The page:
Images: spider web © Kenneth Allen, CC BY-SA 2.0; ants tending aphids © Judy Gallagher CC BY 2.0
Note: This is a science outreach piece belonging to a series I wrote for the newsletter of the Fredericton Botanic Garden. I’d be happy to see it modified for use elsewhere and so am posting the text here under a CC BY-NC 4.0 license. If you use it, though, I’d appreciate hearing where and how.
A visit to any Botanic Garden surely means attention paid to plants – that’s what “Botanic” means, after all. When you visit our Fredericton Botanic Garden, for example, your attention will probably first be drawn to our flowerbeds and forests; to the primulas in the Hal Hinds Garden and the daylilies in our newly expanded Daylily Bed; to the reeds by our ponds and the ferns along our Woodland Fern Trail. All these beautiful plants are worth your time – but we hope you’ll look beyond them, too. That’s because each of our plants is also part of a larger ecological web. Continue reading
Image: Richard Spruce late in life. Frontispiece to Notes of a Botanist on the Amazon and Andes (1908), public domain.
Last week, I did a little ranting about what I consider the fetishization of entrepreneurship in our society. In the Replies, a couple of readers pushed back, pointing out ways in which entrepreneurship serves economic and societal purposes. I’m glad to have the pushback (especially because so far, nobody has gotten incoherently angry about the post). I’m even going to add a little pushback myself*. Did you know that entrepreneurship underwrote one of the most amazing botanical expeditions in history? Continue reading
Image: Cash, images_of_money CC BY 2.0
Last week I went up to our campus conference centre to see my 11-year old son’s display at the school district’s “Invention Convention”. I found a room full of students showing off their clever inventions, most of them bubbling with energy. They had on display, not just their inventions, but searches for prior art, pricing strategies, marketing plans – the works. It was the second such event I’d been to in a month, actually; at the school’s open house, there was a Grade Eight Marketplace where the students were actually selling the gadgets they’d designed and made. The latter event, I’ve learned, won a National Entrepreneurial Award. All this was clearly supposed to impress me and make me proud, and in a way it did. But it also saddened me.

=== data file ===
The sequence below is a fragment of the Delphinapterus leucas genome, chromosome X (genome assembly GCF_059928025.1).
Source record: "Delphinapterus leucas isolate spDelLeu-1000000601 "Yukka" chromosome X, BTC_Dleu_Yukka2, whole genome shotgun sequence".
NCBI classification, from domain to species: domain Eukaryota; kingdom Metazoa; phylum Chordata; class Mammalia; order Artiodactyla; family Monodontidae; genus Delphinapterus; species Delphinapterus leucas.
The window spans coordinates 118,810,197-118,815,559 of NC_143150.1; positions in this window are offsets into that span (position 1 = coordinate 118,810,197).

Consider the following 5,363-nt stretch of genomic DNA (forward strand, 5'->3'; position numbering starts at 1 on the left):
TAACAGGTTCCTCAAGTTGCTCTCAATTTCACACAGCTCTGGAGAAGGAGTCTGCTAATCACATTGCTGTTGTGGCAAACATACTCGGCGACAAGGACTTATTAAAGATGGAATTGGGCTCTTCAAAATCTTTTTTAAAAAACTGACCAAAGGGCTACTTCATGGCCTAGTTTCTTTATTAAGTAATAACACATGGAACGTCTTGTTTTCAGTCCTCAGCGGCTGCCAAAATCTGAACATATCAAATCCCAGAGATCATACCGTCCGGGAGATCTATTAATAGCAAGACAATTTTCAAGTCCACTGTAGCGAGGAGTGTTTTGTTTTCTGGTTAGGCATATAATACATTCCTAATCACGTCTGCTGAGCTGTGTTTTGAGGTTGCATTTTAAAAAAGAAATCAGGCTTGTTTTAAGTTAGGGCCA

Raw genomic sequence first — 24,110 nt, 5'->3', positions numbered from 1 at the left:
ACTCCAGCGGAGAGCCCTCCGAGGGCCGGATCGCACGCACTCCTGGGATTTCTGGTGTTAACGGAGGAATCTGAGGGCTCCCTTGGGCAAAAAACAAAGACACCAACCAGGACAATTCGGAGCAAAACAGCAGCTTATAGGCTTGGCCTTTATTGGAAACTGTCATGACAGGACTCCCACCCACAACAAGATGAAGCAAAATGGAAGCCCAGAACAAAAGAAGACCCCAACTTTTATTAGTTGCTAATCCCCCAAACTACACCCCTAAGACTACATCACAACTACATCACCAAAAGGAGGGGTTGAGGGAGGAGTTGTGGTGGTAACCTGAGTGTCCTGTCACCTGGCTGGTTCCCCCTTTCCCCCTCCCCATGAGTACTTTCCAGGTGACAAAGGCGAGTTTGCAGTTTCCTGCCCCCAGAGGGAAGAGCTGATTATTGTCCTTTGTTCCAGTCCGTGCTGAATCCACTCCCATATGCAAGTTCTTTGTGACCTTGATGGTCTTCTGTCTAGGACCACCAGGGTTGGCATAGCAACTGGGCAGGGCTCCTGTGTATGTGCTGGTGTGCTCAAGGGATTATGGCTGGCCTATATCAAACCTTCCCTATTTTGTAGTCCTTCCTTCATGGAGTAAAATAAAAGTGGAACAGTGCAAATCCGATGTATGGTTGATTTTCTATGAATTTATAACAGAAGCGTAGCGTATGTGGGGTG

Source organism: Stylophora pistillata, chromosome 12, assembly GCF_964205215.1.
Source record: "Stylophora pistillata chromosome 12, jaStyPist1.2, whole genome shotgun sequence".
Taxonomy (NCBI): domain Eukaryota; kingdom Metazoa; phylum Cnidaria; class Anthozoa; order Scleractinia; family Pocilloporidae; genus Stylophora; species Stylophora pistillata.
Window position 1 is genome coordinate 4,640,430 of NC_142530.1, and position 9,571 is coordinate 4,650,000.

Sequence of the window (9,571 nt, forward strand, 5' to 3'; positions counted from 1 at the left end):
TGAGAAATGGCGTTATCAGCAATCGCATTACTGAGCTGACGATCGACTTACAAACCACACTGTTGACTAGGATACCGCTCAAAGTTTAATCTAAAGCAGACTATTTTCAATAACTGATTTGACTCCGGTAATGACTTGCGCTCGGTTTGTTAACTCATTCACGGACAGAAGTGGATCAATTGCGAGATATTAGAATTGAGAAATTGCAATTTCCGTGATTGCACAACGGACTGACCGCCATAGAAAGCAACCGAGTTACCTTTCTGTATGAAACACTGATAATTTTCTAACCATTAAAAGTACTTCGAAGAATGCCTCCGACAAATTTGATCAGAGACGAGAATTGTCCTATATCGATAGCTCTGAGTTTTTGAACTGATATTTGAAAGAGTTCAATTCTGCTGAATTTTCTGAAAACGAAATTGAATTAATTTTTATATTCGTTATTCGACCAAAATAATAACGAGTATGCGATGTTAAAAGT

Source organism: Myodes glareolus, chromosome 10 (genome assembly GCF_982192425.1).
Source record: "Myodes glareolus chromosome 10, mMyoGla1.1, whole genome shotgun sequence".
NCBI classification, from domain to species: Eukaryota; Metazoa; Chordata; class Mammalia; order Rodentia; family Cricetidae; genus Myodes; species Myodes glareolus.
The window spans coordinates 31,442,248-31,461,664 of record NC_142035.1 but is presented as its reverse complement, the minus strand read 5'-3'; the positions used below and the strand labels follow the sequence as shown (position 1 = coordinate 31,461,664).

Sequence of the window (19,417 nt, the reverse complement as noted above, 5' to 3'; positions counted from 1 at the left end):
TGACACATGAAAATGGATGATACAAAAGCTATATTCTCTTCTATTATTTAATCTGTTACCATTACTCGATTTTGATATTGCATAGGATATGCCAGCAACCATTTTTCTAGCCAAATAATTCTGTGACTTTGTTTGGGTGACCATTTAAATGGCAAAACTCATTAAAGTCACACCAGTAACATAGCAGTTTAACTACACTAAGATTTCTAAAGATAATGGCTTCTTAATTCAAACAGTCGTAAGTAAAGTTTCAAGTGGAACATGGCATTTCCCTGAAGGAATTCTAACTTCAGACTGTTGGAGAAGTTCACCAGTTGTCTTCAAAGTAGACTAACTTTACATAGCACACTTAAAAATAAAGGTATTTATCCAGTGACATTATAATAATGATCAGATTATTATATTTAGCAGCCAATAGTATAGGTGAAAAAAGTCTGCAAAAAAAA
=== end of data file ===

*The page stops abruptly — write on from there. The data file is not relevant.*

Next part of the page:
It’s not that I object to kids learning about entrepreneurship. Continue reading
Image: Rage, Deiby Chico via flickr.com CC BY-NC-SA 2.0
I’ve been posting here at Scientist Sees Squirrel for three years and change, and in that time I’ve learned a few things. I’ve learned that some posts are wildly popular, while others sink like very quiet stones. I’ve learned that writing a post is a good way to find out what I think about something, and that leaving the comments open is a great way to find out what I’m missing in my thinking. And I’ve learned that some topics make people very, very angry. Continue reading
Image: Empty session room, CC0 via MaxPixel.net
See that room in the photo above? Soon I’ll be sitting in it, and you probably will too (most of the conferences I attend, at least, happen in the summer). I just booked some travel, and that got me thinking conference season. Continue reading
Image: Oxford English Dictionary, Mrpolyonymous CC BY 2.0 via flickr.com. But no, the Oxford Dictionary is not in charge.
Who’s in charge of the English language? Nobody, of course. You might think that would make our writing easier; but actually, it makes it considerably harder.
Here’s something you see all the time: someone either asks a question about the rules of English, or insists that somebody else is breaking them.
- “Can I start a sentence with an abbreviated genus name?”
- “When do I use which and when do I use that?”
- “Decimate really means to kill only one in ten.”
- “Everyone knows you can’t split an infinitive.”
If English were a set of rules, with some body in charge of enforcing them, then all questions like those first two would have simple, short, unambiguous answers, and all opinions like the latter two would be objectively either right or wrong. But English isn’t a set of rules. Continue reading
Image: Unicorn fresco by Domenichino (1581-1641), in the Palazzo Farnese, Rome, via wikimedia.org
Sometimes, thinking about science, I make odd connections. Often, they seem odd when I first make them, but then I learn something important from them and wonder why I’d never made them before. A good example cropped up the other day, when I realized that a peculiar feature of the scientific naming of organisms connects, via some simple statistics, to the difficulty of cancer screening, to reproducibility, and to the burden of proof for surprising claims. Curious? Here goes. Continue reading